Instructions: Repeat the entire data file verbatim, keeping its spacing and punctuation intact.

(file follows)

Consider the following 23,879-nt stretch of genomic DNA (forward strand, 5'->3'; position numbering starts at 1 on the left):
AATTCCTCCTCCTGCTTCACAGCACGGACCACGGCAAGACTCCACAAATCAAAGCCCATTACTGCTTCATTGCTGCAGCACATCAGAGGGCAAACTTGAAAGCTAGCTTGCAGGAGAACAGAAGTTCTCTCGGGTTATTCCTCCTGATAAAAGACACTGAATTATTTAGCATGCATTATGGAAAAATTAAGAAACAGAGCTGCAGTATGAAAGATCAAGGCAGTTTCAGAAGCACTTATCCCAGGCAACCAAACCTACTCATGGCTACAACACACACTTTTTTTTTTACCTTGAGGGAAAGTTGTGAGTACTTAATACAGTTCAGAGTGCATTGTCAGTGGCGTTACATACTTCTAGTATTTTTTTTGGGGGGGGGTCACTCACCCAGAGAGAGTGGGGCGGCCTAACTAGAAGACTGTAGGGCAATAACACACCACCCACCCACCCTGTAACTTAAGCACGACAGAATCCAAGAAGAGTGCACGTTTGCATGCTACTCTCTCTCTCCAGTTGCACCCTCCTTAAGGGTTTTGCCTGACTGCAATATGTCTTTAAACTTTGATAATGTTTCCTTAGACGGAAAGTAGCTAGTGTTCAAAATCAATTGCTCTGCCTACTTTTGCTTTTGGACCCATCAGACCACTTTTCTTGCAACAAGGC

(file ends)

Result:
Consider the following 23,879-nt stretch of genomic DNA (forward strand, 5'->3'; position numbering starts at 1 on the left):
AATTCCTCCTCCTGCTTCACAGCACGGACCACGGCAAGACTCCACAAATCAAAGCCCATTACTGCTTCATTGCTGCAGCACATCAGAGGGCAAACTTGAAAGCTAGCTTGCAGGAGAACAGAAGTTCTCTCGGGTTATTCCTCCTGATAAAAGACACTGAATTATTTAGCATGCATTATGGAAAAATTAAGAAACAGAGCTGCAGTATGAAAGATCAAGGCAGTTTCAGAAGCACTTATCCCAGGCAACCAAACCTACTCATGGCTACAACACACACTTTTTTTTTTACCTTGAGGGAAAGTTGTGAGTACTTAATACAGTTCAGAGTGCATTGTCAGTGGCGTTACATACTTCTAGTATTTTTTTTGGGGGGGGGTCACTCACCCAGAGAGAGTGGGGCGGCCTAACTAGAAGACTGTAGGGCAATAACACACCACCCACCCACCCTGTAACTTAAGCACGACAGAATCCAAGAAGAGTGCACGTTTGCATGCTACTCTCTCTCTCCAGTTGCACCCTCCTTAAGGGTTTTGCCTGACTGCAATATGTCTTTAAACTTTGATAATGTTTCCTTAGACGGAAAGTAGCTAGTGTTCAAAATCAATTGCTCTGCCTACTTTTGCTTTTGGACCCATCAGACCACTTTTCTTGCAACAAGGC